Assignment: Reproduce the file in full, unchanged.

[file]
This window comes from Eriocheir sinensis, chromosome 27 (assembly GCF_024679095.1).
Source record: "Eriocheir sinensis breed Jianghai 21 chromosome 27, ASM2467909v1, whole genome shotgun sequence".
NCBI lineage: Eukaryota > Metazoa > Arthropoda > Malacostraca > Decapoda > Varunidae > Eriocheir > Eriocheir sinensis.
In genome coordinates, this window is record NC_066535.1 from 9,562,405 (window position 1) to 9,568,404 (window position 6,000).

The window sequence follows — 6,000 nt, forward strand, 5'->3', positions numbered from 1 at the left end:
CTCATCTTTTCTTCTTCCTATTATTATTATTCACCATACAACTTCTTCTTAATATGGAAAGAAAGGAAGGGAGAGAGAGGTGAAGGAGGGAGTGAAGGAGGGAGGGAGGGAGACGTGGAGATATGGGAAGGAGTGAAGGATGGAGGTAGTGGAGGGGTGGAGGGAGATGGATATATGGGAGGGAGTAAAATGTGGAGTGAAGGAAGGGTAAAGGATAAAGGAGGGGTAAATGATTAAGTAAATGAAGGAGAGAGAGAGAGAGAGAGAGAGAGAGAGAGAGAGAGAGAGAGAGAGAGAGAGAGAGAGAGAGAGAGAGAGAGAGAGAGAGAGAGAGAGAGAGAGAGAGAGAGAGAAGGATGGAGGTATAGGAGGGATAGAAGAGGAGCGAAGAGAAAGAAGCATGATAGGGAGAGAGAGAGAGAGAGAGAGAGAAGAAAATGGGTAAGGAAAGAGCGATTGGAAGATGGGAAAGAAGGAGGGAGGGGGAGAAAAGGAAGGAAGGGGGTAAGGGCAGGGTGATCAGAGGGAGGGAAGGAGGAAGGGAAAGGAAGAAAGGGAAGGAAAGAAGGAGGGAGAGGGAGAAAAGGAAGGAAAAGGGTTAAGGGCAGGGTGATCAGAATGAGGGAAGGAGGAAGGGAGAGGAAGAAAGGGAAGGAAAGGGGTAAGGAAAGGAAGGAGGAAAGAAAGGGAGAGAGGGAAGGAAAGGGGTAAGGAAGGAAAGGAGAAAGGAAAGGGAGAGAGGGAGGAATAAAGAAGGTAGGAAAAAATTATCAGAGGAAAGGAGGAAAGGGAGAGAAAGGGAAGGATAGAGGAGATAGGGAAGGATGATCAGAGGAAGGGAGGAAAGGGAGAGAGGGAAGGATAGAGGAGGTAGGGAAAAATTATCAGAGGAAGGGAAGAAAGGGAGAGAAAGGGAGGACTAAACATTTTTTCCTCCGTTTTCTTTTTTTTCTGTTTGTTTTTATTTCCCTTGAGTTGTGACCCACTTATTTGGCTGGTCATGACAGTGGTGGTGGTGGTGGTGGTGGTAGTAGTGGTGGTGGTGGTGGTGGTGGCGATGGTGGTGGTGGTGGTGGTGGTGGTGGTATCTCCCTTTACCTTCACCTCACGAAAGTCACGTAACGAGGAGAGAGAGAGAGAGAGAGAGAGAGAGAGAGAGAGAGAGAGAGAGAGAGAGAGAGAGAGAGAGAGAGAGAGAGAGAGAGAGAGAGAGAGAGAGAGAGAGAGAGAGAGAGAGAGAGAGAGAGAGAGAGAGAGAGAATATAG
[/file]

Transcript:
This window comes from Eriocheir sinensis, chromosome 27 (assembly GCF_024679095.1).
Source record: "Eriocheir sinensis breed Jianghai 21 chromosome 27, ASM2467909v1, whole genome shotgun sequence".
NCBI lineage: Eukaryota > Metazoa > Arthropoda > Malacostraca > Decapoda > Varunidae > Eriocheir > Eriocheir sinensis.
In genome coordinates, this window is record NC_066535.1 from 9,562,405 (window position 1) to 9,568,404 (window position 6,000).

The window sequence follows — 6,000 nt, forward strand, 5'->3', positions numbered from 1 at the left end:
CTCATCTTTTCTTCTTCCTATTATTATTATTCACCATACAACTTCTTCTTAATATGGAAAGAAAGGAAGGGAGAGAGAGGTGAAGGAGGGAGTGAAGGAGGGAGGGAGGGAGACGTGGAGATATGGGAAGGAGTGAAGGATGGAGGTAGTGGAGGGGTGGAGGGAGATGGATATATGGGAGGGAGTAAAATGTGGAGTGAAGGAAGGGTAAAGGATAAAGGAGGGGTAAATGATTAAGTAAATGAAGGAGAGAGAGAGAGAGAGAGAGAGAGAGAGAGAGAGAGAGAGAGAGAGAGAGAGAGAGAGAGAGAGAGAGAGAGAGAGAGAGAGAGAGAGAGAGAGAGAGAGAGAGAAGGATGGAGGTATAGGAGGGATAGAAGAGGAGCGAAGAGAAAGAAGCATGATAGGGAGAGAGAGAGAGAGAGAGAGAGAAGAAAATGGGTAAGGAAAGAGCGATTGGAAGATGGGAAAGAAGGAGGGAGGGGGAGAAAAGGAAGGAAGGGGGTAAGGGCAGGGTGATCAGAGGGAGGGAAGGAGGAAGGGAAAGGAAGAAAGGGAAGGAAAGAAGGAGGGAGAGGGAGAAAAGGAAGGAAAAGGGTTAAGGGCAGGGTGATCAGAATGAGGGAAGGAGGAAGGGAGAGGAAGAAAGGGAAGGAAAGGGGTAAGGAAAGGAAGGAGGAAAGAAAGGGAGAGAGGGAAGGAAAGGGGTAAGGAAGGAAAGGAGAAAGGAAAGGGAGAGAGGGAGGAATAAAGAAGGTAGGAAAAAATTATCAGAGGAAAGGAGGAAAGGGAGAGAAAGGGAAGGATAGAGGAGATAGGGAAGGATGATCAGAGGAAGGGAGGAAAGGGAGAGAGGGAAGGATAGAGGAGGTAGGGAAAAATTATCAGAGGAAGGGAAGAAAGGGAGAGAAAGGGAGGACTAAACATTTTTTCCTCCGTTTTCTTTTTTTTCTGTTTGTTTTTATTTCCCTTGAGTTGTGACCCACTTATTTGGCTGGTCATGACAGTGGTGGTGGTGGTGGTGGTGGTAGTAGTGGTGGTGGTGGTGGTGGTGGCGATGGTGGTGGTGGTGGTGGTGGTGGTGGTATCTCCCTTTACCTTCACCTCACGAAAGTCACGTAACGAGGAGAGAGAGAGAGAGAGAGAGAGAGAGAGAGAGAGAGAGAGAGAGAGAGAGAGAGAGAGAGAGAGAGAGAGAGAGAGAGAGAGAGAGAGAGAGAGAGAGAGAGAGAGAGAGAGAGAGAGAGAGAGAGAGAGAGAATATAG